Naval Helicopter ‘Patch Signing’ Tradition Signifies Commitment, Partnership
Hundreds of employees work on Lockheed Martin’s naval helicopters, inside and outside the hangar where the MH-60R aircraft are outfitted with their advanced mission suites. Once the aircraft are declared mission-ready, the crew members attend a patch-signing ceremony and share their stories about how they have used the aircraft both in humanitarian and wartime situations. Since 2008, more than 200 patch-signing events have taken place, and they are embraced as a symbol of commitment and partnership with the U.S. Navy.
During the patch-signing ceremony, each crew member signs his or her name on an oversized patch depicting the squadron’s crest and nickname. Currently, there are 17 patches adorning the hangar, signed by 10 West Coast squadrons, six East Coast squadrons, and one Australian squadron. Both Commodores of the East and West Coast squadrons have also signed patches that now hang in the hangar.
“The patch-signing tradition represents an incredible opportunity to connect our employees to the important missions that the U.S. Navy’s brave aircrews accomplish in anti-surface and anti-submarine operations, as well as disaster relief and humanitarian aid. The 17 patches we have on display are evidence of our robust history in delivering the most advanced naval helicopter capabilities to the U.S. Navy and navies around the world.”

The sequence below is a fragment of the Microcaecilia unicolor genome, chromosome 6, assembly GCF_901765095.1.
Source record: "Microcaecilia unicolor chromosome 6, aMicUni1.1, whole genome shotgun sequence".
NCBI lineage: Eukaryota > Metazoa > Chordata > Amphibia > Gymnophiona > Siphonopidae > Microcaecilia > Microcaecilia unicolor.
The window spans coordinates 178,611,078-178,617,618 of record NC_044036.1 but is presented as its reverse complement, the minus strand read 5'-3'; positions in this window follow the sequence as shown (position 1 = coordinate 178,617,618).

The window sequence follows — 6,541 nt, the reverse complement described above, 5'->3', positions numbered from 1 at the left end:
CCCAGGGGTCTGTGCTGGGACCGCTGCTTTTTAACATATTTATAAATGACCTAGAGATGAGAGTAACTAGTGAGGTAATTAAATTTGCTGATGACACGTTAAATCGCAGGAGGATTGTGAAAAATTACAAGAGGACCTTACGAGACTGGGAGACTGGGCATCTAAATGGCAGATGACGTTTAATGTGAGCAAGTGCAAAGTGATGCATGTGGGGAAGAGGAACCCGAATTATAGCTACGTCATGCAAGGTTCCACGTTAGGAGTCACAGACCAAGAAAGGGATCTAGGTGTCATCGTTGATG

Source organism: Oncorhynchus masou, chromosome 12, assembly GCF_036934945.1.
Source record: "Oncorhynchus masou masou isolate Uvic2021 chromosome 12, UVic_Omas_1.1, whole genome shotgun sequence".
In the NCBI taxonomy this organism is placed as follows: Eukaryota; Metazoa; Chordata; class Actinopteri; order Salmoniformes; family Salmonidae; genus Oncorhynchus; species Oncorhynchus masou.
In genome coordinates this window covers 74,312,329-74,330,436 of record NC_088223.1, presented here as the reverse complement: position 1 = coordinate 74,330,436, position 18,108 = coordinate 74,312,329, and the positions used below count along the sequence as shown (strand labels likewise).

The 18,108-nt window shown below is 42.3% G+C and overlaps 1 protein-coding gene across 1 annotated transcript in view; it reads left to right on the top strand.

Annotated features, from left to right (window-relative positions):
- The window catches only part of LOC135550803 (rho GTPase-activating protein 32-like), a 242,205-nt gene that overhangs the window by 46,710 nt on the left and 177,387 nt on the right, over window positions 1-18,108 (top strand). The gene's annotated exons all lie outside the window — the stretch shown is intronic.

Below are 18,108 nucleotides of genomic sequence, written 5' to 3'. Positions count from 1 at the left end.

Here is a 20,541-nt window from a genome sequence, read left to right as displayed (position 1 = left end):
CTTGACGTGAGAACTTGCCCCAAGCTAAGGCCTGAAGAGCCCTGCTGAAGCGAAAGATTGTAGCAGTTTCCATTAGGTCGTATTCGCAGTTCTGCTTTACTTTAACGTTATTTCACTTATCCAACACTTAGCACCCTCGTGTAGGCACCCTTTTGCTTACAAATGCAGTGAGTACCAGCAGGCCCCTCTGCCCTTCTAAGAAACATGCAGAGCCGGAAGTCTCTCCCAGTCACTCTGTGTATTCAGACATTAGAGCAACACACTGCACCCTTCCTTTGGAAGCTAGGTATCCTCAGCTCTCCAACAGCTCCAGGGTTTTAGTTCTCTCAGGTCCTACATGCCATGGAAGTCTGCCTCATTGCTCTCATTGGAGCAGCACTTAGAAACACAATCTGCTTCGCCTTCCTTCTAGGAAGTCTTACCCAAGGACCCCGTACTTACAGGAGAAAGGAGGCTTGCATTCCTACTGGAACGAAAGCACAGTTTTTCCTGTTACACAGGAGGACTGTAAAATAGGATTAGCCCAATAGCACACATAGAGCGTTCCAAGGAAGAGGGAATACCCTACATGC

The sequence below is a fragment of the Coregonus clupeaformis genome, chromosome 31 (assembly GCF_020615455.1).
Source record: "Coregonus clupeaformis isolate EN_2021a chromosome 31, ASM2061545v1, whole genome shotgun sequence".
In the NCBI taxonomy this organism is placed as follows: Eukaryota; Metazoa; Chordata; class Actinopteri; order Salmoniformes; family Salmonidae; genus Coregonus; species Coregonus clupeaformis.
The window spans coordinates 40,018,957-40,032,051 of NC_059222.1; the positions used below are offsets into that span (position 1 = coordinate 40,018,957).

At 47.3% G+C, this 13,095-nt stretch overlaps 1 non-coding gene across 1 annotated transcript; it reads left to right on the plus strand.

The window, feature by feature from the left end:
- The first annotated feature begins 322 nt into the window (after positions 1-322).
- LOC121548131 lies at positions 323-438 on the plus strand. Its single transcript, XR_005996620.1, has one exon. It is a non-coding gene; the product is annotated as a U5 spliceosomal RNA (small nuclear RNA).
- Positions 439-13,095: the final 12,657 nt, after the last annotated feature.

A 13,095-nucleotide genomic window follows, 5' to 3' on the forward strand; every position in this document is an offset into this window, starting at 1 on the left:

The patch-signing tradition dates back to 2008, when the first aircraft was deployed with Helicopter Maritime Strike Squadron (HSM)-71 aboard the USS Stennis aircraft carrier. That aircraft is now part of HSM-41, which is the training squadron based in San Diego, California.
While at Lockheed Martin’s facility in Owego, the aircrew has the opportunity to tour the facility, labs and hangar to understand the departments and processes involved in building the MH-60R, including new developments. They also offer valuable feedback that can influence the next generation of naval helicopter capabilities.